Nearly thirty years after the Chernobyl nuclear disaster, Danny Cooke, along with a 60 Minutes crew, went to the Ukraine to cover the continuing efforts to contain the deadly radiation. Cooke brought a drone and captured this haunting footage of Pripyat, a ghost town close to the reactor, which mother nature is slowly reclaiming.
In his description of the video, Cooke writes:
Chernobyl is one of the most interesting and dangerous places I’ve been. The nuclear disaster, which happened in 1986 (the year after I was born), had an effect on so many people, including my family when we lived in Italy. The nuclear dust clouds swept westward towards us. The Italian police went round and threw away all the local produce and my mother rushed out to purchase as much tinned milk as possible to feed me, her infant son.
The 60 Minutes report was aired in late November, and showed the progress, or lack thereof, in a project to cover the reactor and seal in the radiation. For a war-torn country like the Ukraine, undertaking such a project isn’t easy. Engineers are finding themselves $770 million short and battered by repeated delays.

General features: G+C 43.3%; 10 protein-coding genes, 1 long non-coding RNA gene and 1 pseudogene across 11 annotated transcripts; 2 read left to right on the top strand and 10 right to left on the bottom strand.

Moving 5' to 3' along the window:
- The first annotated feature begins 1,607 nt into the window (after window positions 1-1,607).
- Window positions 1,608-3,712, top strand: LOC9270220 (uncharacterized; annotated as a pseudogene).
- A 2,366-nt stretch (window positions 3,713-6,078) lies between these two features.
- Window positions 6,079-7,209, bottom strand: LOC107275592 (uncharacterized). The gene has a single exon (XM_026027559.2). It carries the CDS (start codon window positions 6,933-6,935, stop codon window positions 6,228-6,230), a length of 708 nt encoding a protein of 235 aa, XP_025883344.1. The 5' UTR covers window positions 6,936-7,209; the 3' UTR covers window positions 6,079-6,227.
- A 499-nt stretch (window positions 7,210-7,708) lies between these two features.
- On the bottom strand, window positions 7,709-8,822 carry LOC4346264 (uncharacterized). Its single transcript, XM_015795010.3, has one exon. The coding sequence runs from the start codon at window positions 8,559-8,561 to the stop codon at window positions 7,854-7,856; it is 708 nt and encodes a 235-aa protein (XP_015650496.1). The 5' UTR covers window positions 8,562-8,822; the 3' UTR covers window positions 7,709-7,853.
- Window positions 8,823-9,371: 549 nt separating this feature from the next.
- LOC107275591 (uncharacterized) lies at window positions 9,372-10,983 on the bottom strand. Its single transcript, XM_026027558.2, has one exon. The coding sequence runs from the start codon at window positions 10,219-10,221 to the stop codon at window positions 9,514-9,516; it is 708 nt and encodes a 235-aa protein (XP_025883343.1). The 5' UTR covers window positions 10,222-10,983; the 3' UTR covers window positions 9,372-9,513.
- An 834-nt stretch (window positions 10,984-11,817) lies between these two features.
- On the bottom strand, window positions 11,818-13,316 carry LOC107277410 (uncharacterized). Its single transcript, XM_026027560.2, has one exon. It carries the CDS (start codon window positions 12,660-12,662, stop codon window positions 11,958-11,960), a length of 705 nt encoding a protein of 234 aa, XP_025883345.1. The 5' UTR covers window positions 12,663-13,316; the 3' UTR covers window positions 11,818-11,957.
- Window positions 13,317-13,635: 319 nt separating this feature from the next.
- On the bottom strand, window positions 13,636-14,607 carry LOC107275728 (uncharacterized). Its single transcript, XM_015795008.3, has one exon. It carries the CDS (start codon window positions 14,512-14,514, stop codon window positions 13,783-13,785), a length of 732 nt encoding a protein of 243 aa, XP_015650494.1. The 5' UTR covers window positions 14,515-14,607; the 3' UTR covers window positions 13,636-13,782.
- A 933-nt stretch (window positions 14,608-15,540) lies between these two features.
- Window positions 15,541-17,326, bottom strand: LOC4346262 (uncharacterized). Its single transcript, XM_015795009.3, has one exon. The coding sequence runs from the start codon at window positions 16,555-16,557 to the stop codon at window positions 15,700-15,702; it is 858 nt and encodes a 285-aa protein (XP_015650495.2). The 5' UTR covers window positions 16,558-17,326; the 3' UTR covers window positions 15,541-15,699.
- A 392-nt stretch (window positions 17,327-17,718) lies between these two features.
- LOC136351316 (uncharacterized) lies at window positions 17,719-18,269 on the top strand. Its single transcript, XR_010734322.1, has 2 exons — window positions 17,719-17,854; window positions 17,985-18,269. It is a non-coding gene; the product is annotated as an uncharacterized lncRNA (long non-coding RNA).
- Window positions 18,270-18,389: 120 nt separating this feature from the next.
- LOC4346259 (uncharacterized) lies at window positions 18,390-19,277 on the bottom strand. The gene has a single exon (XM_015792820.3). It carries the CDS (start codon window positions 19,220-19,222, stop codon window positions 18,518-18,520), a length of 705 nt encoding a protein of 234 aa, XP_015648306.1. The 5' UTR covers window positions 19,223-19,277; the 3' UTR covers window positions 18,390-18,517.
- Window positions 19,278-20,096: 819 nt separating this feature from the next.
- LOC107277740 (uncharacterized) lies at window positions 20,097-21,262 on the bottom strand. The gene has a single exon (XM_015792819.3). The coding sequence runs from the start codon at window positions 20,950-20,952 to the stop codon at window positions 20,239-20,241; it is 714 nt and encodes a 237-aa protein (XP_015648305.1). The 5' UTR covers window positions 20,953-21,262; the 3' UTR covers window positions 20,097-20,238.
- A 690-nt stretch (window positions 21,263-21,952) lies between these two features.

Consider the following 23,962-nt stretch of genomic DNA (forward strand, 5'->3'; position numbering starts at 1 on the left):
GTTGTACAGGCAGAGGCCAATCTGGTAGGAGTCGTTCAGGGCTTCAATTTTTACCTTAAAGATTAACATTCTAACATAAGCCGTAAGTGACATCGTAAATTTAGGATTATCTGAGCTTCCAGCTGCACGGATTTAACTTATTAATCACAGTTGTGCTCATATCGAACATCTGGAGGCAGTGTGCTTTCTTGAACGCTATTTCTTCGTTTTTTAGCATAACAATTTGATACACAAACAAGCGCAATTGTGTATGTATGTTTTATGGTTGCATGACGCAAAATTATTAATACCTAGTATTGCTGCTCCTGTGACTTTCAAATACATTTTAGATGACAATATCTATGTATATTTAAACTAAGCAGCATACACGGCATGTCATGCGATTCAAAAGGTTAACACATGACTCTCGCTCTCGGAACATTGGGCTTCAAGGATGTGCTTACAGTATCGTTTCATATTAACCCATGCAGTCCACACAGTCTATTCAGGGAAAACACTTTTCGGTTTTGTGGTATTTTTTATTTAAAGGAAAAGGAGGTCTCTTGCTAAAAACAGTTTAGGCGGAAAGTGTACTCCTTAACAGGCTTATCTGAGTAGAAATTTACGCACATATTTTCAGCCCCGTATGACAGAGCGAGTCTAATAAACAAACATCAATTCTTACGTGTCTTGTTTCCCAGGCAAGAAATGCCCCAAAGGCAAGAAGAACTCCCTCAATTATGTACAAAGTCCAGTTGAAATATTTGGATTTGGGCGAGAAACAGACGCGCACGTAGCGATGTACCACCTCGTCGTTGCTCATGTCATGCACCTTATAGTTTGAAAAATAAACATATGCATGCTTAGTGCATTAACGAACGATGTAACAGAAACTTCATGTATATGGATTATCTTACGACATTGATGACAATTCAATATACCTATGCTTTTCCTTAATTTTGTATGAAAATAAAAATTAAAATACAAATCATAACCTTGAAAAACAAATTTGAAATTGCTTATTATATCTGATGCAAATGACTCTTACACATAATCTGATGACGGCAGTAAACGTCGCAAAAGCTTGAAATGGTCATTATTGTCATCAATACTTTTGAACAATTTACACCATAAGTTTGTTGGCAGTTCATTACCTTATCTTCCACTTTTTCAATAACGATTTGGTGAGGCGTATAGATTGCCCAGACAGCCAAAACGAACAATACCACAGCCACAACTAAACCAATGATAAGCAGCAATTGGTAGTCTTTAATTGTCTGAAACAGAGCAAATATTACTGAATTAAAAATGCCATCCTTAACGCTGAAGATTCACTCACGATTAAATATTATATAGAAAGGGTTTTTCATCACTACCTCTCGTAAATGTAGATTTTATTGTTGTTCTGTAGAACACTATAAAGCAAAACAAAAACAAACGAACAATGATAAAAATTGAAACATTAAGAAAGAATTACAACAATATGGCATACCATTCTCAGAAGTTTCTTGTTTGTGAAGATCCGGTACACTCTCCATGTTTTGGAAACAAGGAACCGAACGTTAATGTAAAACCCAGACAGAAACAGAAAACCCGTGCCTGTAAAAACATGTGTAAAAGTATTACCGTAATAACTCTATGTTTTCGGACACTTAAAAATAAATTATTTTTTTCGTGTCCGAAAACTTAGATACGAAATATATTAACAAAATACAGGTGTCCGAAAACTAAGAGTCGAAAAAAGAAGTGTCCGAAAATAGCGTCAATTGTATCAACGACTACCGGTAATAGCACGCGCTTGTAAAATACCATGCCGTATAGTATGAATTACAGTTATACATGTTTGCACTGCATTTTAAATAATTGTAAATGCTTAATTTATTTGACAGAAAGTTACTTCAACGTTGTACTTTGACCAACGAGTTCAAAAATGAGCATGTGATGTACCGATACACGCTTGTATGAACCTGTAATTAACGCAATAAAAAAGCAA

In 1986, Soviet helicopter pilots like Anatoly Grishchenko were a crucial part of the initial containment efforts. Pilots would bravely fly over the power plant and dump sand or concrete into the failed reactor.
To mitigate the danger of radiation poisoning, the aviators were given special suits and their aircraft was fitted with lead shielding. But, as the LA Times says in their obituary of Grishchenko, this was not enough to keep pilots safe. Grishchenko died in 1990 of leukemia, four years after the Chernobyl disaster.
When the Fukushima nuclear disaster happened in 2011, unmanned aircraft were used to help people avoid dangerous areas. The BBC reported on one team from the University of Bristol that used drones to map radiation levels around the failed nuclear power plant.
There is another drone video, similar to Cooke’s, that shows an abandoned town near Fukushima.